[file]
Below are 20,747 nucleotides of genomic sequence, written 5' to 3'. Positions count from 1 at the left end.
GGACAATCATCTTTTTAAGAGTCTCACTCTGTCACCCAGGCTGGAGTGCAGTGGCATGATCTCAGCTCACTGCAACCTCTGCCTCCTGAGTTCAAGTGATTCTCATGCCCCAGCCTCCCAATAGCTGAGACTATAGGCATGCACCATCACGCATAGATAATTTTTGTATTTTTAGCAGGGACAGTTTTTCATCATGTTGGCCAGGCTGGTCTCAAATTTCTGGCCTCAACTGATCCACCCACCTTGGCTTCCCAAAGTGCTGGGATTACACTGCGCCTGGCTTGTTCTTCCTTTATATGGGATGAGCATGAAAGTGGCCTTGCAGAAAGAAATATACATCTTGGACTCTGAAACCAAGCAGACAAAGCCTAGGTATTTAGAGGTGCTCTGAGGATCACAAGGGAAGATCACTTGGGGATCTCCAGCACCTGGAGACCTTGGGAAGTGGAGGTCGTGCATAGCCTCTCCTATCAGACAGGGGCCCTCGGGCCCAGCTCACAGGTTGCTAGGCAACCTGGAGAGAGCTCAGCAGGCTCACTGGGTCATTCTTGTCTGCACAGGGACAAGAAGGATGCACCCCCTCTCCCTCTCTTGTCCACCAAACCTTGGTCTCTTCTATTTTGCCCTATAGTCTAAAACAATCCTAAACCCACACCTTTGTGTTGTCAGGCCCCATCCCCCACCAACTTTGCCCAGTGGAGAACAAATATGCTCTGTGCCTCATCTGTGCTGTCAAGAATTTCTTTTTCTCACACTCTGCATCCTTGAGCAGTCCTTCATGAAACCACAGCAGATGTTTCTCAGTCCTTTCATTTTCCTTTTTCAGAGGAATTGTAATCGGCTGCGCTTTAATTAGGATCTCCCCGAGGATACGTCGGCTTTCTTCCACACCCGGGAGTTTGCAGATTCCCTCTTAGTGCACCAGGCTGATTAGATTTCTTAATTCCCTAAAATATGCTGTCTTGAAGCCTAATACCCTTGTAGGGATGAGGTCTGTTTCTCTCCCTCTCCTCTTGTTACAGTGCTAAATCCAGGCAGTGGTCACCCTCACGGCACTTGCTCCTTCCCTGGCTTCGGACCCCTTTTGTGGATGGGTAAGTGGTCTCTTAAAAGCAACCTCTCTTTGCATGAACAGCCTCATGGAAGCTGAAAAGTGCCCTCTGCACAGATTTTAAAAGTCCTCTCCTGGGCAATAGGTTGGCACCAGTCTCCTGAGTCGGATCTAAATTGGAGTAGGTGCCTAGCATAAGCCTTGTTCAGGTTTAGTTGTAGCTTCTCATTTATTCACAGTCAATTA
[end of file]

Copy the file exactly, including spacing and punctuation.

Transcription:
Below are 20,747 nucleotides of genomic sequence, written 5' to 3'. Positions count from 1 at the left end.
GGACAATCATCTTTTTAAGAGTCTCACTCTGTCACCCAGGCTGGAGTGCAGTGGCATGATCTCAGCTCACTGCAACCTCTGCCTCCTGAGTTCAAGTGATTCTCATGCCCCAGCCTCCCAATAGCTGAGACTATAGGCATGCACCATCACGCATAGATAATTTTTGTATTTTTAGCAGGGACAGTTTTTCATCATGTTGGCCAGGCTGGTCTCAAATTTCTGGCCTCAACTGATCCACCCACCTTGGCTTCCCAAAGTGCTGGGATTACACTGCGCCTGGCTTGTTCTTCCTTTATATGGGATGAGCATGAAAGTGGCCTTGCAGAAAGAAATATACATCTTGGACTCTGAAACCAAGCAGACAAAGCCTAGGTATTTAGAGGTGCTCTGAGGATCACAAGGGAAGATCACTTGGGGATCTCCAGCACCTGGAGACCTTGGGAAGTGGAGGTCGTGCATAGCCTCTCCTATCAGACAGGGGCCCTCGGGCCCAGCTCACAGGTTGCTAGGCAACCTGGAGAGAGCTCAGCAGGCTCACTGGGTCATTCTTGTCTGCACAGGGACAAGAAGGATGCACCCCCTCTCCCTCTCTTGTCCACCAAACCTTGGTCTCTTCTATTTTGCCCTATAGTCTAAAACAATCCTAAACCCACACCTTTGTGTTGTCAGGCCCCATCCCCCACCAACTTTGCCCAGTGGAGAACAAATATGCTCTGTGCCTCATCTGTGCTGTCAAGAATTTCTTTTTCTCACACTCTGCATCCTTGAGCAGTCCTTCATGAAACCACAGCAGATGTTTCTCAGTCCTTTCATTTTCCTTTTTCAGAGGAATTGTAATCGGCTGCGCTTTAATTAGGATCTCCCCGAGGATACGTCGGCTTTCTTCCACACCCGGGAGTTTGCAGATTCCCTCTTAGTGCACCAGGCTGATTAGATTTCTTAATTCCCTAAAATATGCTGTCTTGAAGCCTAATACCCTTGTAGGGATGAGGTCTGTTTCTCTCCCTCTCCTCTTGTTACAGTGCTAAATCCAGGCAGTGGTCACCCTCACGGCACTTGCTCCTTCCCTGGCTTCGGACCCCTTTTGTGGATGGGTAAGTGGTCTCTTAAAAGCAACCTCTCTTTGCATGAACAGCCTCATGGAAGCTGAAAAGTGCCCTCTGCACAGATTTTAAAAGTCCTCTCCTGGGCAATAGGTTGGCACCAGTCTCCTGAGTCGGATCTAAATTGGAGTAGGTGCCTAGCATAAGCCTTGTTCAGGTTTAGTTGTAGCTTCTCATTTATTCACAGTCAATTA